The new PS5 update is supposed to improve performance, but it doesn’t fix the aggravating TV fault

    The new PS5 update is supposed to improve performance, but it doesn’t fix the aggravating TV fault

    According to Sony’s patch notes, the most recent PS5 update – version: 22.01-05.02.00 – “improves system performance,” however it’s a feature that was surreptitiously inserted in the previous system update that’s causing troubles for certain users.

    In version 22.01-05.00.00, Sony quietly included auto low latency mode support (ALLM) for compatible TVs, ensuring that your display is automatically tuned to the best picture mode. You may have noticed, however, that some TV settings are no longer available.

    The new PS5 update is supposed to improve performance, but it doesn't fix the aggravating TV fault

    Several TV settings can’t be accessed or are greyed out after installing the latest PS5 system update, as HDTVTest’s Vincent Teoh demonstrated, meaning you can’t enable features like black frame insertion (BFI) or motion smoothing.

    Because of the PS5’s new ALLM support, which requires your TV to utilize the best picture option for gaming and eliminates any video processing settings that can cause input lag, this is the case.

    Unfortunately, unlike the Xbox Series X|S, Sony didn’t provide a toggle to enable or disable ALLM, so you’re stuck with these new settings unless you can disable it via your TV.

    The solution is quite straightforward for the LG OLED C9 and LG OLED CX. Turn off ‘Instant Game Response’ for the HDMI port to which the PS5 is attached in your picture options, then click on the additional settings sub-menu. Even in Game Mode, you won’t be able to change all of the options. This will deactivate VRR support, however as the PS5 doesn’t support variable refresh rates yet, this isn’t a concern for the time being.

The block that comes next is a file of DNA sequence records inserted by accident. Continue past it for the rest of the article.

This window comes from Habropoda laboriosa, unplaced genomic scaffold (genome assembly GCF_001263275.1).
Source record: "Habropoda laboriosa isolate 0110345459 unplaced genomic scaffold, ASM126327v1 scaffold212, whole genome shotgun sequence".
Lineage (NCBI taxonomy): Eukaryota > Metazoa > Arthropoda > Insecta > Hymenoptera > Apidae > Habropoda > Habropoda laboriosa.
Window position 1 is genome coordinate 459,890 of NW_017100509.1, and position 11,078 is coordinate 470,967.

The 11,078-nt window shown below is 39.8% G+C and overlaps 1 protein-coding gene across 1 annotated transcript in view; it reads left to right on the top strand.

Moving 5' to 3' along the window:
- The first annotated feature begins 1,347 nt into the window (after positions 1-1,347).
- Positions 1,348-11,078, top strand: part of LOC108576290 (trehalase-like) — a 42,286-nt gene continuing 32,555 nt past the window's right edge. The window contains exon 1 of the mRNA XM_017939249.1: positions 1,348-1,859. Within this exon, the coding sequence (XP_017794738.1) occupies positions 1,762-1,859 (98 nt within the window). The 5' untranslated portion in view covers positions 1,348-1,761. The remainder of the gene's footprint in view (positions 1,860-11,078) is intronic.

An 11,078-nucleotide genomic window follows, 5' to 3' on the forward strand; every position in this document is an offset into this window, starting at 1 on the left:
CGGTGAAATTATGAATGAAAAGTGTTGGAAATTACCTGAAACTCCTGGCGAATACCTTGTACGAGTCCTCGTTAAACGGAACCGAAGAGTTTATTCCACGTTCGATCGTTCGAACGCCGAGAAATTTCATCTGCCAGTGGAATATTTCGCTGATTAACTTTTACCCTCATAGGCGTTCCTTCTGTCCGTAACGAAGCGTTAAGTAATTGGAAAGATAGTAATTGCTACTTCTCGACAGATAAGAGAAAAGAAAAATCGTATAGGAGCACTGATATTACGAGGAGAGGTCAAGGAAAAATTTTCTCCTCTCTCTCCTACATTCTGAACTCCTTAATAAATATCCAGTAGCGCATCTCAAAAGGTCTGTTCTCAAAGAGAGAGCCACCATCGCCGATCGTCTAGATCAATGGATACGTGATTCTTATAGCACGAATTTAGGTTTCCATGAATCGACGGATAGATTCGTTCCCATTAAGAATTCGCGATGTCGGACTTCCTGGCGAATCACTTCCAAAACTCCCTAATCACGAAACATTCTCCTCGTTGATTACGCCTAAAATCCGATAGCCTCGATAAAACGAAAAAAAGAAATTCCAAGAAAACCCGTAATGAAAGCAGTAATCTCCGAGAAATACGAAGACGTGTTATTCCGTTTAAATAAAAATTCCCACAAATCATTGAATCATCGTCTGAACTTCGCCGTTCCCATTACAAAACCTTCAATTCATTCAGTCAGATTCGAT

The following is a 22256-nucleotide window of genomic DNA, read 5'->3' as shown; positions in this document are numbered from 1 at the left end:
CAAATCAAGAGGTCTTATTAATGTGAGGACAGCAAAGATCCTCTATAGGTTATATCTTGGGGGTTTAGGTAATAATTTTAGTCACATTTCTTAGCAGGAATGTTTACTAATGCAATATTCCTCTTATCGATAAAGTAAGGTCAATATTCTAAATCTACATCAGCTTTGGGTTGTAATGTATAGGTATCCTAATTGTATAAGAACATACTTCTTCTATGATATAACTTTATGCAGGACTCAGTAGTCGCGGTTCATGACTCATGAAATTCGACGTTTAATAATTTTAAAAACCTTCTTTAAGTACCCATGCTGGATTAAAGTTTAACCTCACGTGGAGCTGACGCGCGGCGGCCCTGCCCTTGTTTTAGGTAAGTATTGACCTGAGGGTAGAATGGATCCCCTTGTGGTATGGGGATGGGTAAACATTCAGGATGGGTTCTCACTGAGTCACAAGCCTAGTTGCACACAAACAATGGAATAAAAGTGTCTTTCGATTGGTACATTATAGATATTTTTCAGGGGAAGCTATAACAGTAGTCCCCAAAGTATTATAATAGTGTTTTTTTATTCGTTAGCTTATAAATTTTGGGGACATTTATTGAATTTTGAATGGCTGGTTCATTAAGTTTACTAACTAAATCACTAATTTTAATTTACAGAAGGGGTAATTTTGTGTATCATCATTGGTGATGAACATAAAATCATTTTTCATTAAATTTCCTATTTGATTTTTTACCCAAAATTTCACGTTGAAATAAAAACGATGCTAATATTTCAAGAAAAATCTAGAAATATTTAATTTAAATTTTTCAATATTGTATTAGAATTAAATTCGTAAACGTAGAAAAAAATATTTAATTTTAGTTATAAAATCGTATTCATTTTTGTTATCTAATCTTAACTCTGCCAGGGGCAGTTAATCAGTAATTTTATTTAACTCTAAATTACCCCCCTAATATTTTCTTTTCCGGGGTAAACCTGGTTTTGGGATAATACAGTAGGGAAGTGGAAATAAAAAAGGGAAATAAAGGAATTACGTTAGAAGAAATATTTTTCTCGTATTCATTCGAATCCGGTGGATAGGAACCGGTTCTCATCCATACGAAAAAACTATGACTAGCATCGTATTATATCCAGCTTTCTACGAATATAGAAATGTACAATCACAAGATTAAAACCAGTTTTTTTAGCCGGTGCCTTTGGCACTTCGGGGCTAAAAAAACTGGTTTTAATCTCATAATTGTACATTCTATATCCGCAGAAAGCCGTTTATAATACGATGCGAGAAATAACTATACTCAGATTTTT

If you have an LG OLED C1 or C2, things are a little more complicated, and there’s a big caveat to remember. Long-press the cogwheel button on your remote to bring up the user menu, then select the ‘General’ option. Turn off ‘HDMI Deep Color’ under ‘Devices’ > ‘HDMI Settings,’ which will disable ALLM. If you disable HDMI Deep Color, you’ll lose HDR functionality and be limited to a maximum frame rate of 60 frames per second. Certainly not ideal.

    Bring up the settings menu on your Sony TV, click on ‘Channels & inputs,’ scroll down, and click on ‘External inputs.’ Change the configuration to ‘Enhanced format (Dolby Vision)’ by clicking on ‘HDMI signal format’ and selecting the relevant HDMI port. This will limit your games to a maximum frame rate of 60 frames per second.

    ALLM or nothing

    Even though these workarounds will allow you to disable ALLM, they are far from ideal. The true solution will have to come from Sony, who will presumably include an on/off toggle in a future update, similar to the Xbox Series X|S.

    The majority of users are unlikely to have any issues with ALLM, as it’s mostly designed to assist individuals who aren’t comfortable tinkering with their TV settings in order to obtain the finest gaming experience possible. ALLM, in its present PS5 version, is very limiting for sophisticated users, and the fact that it can’t be turned off without resorting to harsh methods is unfortunate.

    However, ALLM is still a desirable feature that gets the PS5 closer to the display technology found on the Xbox Series X|S. Sony’s platform will acquire VRR compatibility in the coming months, but we’re still hoping for 1440p support, which is currently unavailable on the PS5.

    For more such updates stay tuned with the GameStanza

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